Picks and Pans Review: Pauline at the Beach

updated 08/22/1983 AT 01:00 AM EDT

originally published 08/22/1983 AT 01:00 AM EDT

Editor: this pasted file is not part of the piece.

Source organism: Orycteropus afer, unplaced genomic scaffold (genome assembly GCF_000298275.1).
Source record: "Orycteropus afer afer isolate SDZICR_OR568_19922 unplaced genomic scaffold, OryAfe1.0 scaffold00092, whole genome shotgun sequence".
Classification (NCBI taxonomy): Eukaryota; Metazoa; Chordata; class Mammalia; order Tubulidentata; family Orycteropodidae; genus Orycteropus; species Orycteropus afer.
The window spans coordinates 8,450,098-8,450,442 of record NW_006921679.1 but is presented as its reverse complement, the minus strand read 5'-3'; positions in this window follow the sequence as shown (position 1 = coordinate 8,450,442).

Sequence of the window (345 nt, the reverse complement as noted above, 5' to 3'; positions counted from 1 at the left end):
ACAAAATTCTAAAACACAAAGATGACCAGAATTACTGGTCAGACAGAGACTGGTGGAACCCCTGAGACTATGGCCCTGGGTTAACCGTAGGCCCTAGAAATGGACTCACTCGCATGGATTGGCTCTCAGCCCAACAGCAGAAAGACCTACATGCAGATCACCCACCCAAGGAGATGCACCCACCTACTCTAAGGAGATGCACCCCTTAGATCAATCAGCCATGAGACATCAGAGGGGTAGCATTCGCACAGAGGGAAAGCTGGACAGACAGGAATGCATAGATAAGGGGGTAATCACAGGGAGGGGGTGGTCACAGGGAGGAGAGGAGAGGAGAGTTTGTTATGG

It might have become Beach-Blanket Bingo a la Plage, but French director Eric (Claire's Knee) Rohmer has instead fashioned this film into an involving, if slightly pedantic fable about the possibility—no, make that the certainty—of self-deception when it comes to romance. The story is best described as a love quadrangle. A teenager just budding into womanhood, Amanda Langlet, and her older cousin, Arielle Dombasle, arrive at a beach on the northwest coast of France. Dombasle, recently separated from her husband, is clearly on the make; she first puts the moves on an old friend she meets windsurfing, then drops him like a rock for a mysterious stranger. Meanwhile, the younger cousin has fallen for a boy her own age, and their own mating dance begins: lots of awkward groping, followed by a tumble in bed—with clothes on, thank-you. Soon the mysterious older lover gets caught cheating on Dombasle. Then he disappears just as quickly as he turned up. The moral seems clear: Young love, even in its innocence, can often be wiser. Dombasle, an aspiring director in her own right, is sensational. While she had a small part in Rohmer's Le Beau Mariage, in this film she gets to show off real talent as a comedienne. Because of her restraint, and Rohmer's, the film, while talky in spots, creates images that linger long after the lights have gone up. (In French with English subtitles) (R)

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